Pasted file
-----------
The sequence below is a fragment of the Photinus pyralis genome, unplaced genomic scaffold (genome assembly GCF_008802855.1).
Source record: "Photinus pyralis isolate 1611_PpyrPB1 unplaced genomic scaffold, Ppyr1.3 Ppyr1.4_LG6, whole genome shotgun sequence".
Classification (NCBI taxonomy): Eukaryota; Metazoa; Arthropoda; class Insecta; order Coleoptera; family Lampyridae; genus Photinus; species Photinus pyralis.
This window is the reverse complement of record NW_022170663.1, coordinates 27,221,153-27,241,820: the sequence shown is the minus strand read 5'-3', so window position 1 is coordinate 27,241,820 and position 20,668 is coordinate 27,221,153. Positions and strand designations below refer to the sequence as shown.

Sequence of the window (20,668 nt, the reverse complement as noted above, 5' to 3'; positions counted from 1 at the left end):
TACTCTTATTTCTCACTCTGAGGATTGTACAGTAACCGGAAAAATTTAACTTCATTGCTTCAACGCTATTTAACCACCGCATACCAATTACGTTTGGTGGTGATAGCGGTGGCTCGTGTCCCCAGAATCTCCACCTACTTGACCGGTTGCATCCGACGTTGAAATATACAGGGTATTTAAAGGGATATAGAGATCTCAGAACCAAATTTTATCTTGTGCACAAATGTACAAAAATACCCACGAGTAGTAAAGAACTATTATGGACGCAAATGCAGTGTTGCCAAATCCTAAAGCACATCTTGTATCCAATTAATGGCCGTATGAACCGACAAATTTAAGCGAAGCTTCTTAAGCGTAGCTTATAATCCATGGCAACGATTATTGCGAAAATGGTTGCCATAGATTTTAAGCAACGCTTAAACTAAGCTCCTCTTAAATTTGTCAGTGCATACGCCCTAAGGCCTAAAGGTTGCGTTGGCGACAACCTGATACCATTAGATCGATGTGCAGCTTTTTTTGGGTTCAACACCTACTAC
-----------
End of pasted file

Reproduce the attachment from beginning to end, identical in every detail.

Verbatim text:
The sequence below is a fragment of the Photinus pyralis genome, unplaced genomic scaffold (genome assembly GCF_008802855.1).
Source record: "Photinus pyralis isolate 1611_PpyrPB1 unplaced genomic scaffold, Ppyr1.3 Ppyr1.4_LG6, whole genome shotgun sequence".
Classification (NCBI taxonomy): Eukaryota; Metazoa; Arthropoda; class Insecta; order Coleoptera; family Lampyridae; genus Photinus; species Photinus pyralis.
This window is the reverse complement of record NW_022170663.1, coordinates 27,221,153-27,241,820: the sequence shown is the minus strand read 5'-3', so window position 1 is coordinate 27,241,820 and position 20,668 is coordinate 27,221,153. Positions and strand designations below refer to the sequence as shown.

Sequence of the window (20,668 nt, the reverse complement as noted above, 5' to 3'; positions counted from 1 at the left end):
TACTCTTATTTCTCACTCTGAGGATTGTACAGTAACCGGAAAAATTTAACTTCATTGCTTCAACGCTATTTAACCACCGCATACCAATTACGTTTGGTGGTGATAGCGGTGGCTCGTGTCCCCAGAATCTCCACCTACTTGACCGGTTGCATCCGACGTTGAAATATACAGGGTATTTAAAGGGATATAGAGATCTCAGAACCAAATTTTATCTTGTGCACAAATGTACAAAAATACCCACGAGTAGTAAAGAACTATTATGGACGCAAATGCAGTGTTGCCAAATCCTAAAGCACATCTTGTATCCAATTAATGGCCGTATGAACCGACAAATTTAAGCGAAGCTTCTTAAGCGTAGCTTATAATCCATGGCAACGATTATTGCGAAAATGGTTGCCATAGATTTTAAGCAACGCTTAAACTAAGCTCCTCTTAAATTTGTCAGTGCATACGCCCTAAGGCCTAAAGGTTGCGTTGGCGACAACCTGATACCATTAGATCGATGTGCAGCTTTTTTTGGGTTCAACACCTACTAC